The autonomous vehicle industry quickly responded that the cars were programmed to prevent a vastly higher number of potential crash causes, including more complex errors caused by drivers making inadequate or incorrect evasive maneuvers. Taking those design choices into account, autonomous vehicles could avoid some 72 percent of crashes, said Partners for Automated Vehicle Education (PAVE), a consortium of self-driving technology companies. Interestingly, the group also said it is "fundamentally speculative" to determine crash avoidance rates .
Increased traffic safety is one of the most prominent arguments for the introduction of AVs. That these vehicles have the potential to surpass human drivers’ lack of attention, fatigue, training curve, etc. is clear. However, that it should lead to a complete elimination of traffic-related accidents is unlikely, especially when it comes to mixed traffic scenarios.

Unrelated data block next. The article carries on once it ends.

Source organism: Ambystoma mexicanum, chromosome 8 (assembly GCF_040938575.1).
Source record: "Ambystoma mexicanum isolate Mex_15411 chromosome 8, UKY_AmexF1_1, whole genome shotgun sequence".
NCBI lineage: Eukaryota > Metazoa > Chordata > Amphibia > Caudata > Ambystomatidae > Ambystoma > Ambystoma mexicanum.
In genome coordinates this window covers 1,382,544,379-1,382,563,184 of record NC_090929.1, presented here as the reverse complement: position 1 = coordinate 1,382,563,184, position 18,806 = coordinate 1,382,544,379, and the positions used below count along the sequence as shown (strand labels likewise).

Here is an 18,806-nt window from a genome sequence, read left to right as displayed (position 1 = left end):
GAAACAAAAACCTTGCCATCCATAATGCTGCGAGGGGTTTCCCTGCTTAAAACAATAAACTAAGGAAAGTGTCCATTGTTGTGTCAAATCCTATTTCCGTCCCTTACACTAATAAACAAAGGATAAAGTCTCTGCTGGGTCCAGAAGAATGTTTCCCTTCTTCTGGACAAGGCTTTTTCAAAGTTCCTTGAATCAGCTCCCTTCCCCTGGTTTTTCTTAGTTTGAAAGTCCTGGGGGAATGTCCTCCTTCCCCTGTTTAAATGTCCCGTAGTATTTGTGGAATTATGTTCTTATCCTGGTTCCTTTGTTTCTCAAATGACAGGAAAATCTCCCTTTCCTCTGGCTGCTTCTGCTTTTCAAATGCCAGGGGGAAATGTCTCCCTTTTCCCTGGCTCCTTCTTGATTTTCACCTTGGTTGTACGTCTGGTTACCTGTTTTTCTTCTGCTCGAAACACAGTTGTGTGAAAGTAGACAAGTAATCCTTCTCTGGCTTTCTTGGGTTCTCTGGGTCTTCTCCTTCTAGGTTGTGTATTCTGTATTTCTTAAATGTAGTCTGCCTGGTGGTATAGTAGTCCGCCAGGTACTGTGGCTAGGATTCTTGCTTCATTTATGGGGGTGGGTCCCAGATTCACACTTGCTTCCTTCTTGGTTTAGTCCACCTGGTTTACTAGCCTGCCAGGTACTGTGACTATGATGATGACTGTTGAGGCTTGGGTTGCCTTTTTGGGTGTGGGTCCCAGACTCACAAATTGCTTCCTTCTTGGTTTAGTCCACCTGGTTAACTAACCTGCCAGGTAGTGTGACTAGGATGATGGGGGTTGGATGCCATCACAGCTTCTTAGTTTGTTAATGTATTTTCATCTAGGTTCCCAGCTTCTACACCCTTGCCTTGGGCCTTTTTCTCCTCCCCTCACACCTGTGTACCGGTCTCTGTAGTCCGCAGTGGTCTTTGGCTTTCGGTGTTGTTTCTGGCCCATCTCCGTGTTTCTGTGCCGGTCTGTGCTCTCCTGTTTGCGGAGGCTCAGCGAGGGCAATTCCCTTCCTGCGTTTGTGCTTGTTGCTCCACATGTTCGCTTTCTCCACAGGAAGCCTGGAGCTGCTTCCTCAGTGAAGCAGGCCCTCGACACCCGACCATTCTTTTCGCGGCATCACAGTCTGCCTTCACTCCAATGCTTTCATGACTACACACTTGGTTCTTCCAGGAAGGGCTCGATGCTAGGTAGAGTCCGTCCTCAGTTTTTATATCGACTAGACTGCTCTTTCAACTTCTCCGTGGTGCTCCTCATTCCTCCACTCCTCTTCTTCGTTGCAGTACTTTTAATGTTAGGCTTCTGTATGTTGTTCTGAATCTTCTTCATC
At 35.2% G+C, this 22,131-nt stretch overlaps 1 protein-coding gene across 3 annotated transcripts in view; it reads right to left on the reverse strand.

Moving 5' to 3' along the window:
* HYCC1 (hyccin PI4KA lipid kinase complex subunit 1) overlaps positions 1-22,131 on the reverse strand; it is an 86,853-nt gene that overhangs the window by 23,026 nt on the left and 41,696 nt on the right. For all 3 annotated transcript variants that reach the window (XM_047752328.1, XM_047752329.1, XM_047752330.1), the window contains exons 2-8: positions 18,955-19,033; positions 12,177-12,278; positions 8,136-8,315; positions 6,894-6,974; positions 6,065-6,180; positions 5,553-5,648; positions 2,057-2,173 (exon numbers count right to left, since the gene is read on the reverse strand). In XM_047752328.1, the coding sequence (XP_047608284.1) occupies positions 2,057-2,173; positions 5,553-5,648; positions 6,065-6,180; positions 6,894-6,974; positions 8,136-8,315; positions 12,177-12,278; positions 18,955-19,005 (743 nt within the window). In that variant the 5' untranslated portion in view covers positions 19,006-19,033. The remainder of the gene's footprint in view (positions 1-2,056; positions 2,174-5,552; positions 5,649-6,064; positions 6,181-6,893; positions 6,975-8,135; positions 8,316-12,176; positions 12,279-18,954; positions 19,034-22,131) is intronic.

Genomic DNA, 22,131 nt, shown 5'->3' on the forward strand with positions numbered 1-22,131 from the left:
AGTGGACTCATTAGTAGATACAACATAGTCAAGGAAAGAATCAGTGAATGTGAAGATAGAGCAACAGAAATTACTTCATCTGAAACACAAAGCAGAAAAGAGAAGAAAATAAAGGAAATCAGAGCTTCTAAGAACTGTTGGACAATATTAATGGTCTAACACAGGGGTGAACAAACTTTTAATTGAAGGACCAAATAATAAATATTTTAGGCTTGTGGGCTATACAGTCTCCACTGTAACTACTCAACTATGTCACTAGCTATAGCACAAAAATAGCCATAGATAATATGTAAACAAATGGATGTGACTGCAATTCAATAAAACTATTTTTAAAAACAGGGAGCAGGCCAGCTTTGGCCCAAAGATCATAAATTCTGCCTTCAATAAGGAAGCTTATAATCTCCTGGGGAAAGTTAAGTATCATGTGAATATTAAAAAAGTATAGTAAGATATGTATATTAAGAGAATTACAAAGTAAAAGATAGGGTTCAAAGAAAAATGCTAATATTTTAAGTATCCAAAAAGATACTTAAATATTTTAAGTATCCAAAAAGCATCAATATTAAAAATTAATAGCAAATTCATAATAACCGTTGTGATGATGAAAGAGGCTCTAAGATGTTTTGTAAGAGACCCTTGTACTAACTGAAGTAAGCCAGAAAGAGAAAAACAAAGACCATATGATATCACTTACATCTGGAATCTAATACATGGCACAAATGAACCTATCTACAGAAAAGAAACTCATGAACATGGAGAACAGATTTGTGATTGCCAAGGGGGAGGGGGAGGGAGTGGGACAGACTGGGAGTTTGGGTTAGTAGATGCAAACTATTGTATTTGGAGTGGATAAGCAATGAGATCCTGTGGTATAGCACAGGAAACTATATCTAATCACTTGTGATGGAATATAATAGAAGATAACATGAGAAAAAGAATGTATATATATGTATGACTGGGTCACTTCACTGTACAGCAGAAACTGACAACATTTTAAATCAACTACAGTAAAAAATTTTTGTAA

We should be careful to put human vs. technology performance against each other and instead aim for well-functioning socio-technical systems. The introduction of AV related technology (be it active safety features or more complete systems) should be ways to get further when it comes to vision zero, at least in those parts of the world that have already introduced solid safety measures in the form of education, norms, safe vehicles and infrastructure. A shift of responsibility from the driver to OEM/tech-provider will likely bring new perspectives to accidents (perhaps similar to what we see in today’s aviation with thorough investigations and high stakes for companies).
Written by Victor Malmsten Lundgren, RISE.
2. 2020-06-05 AV developers dispute IIHS study findings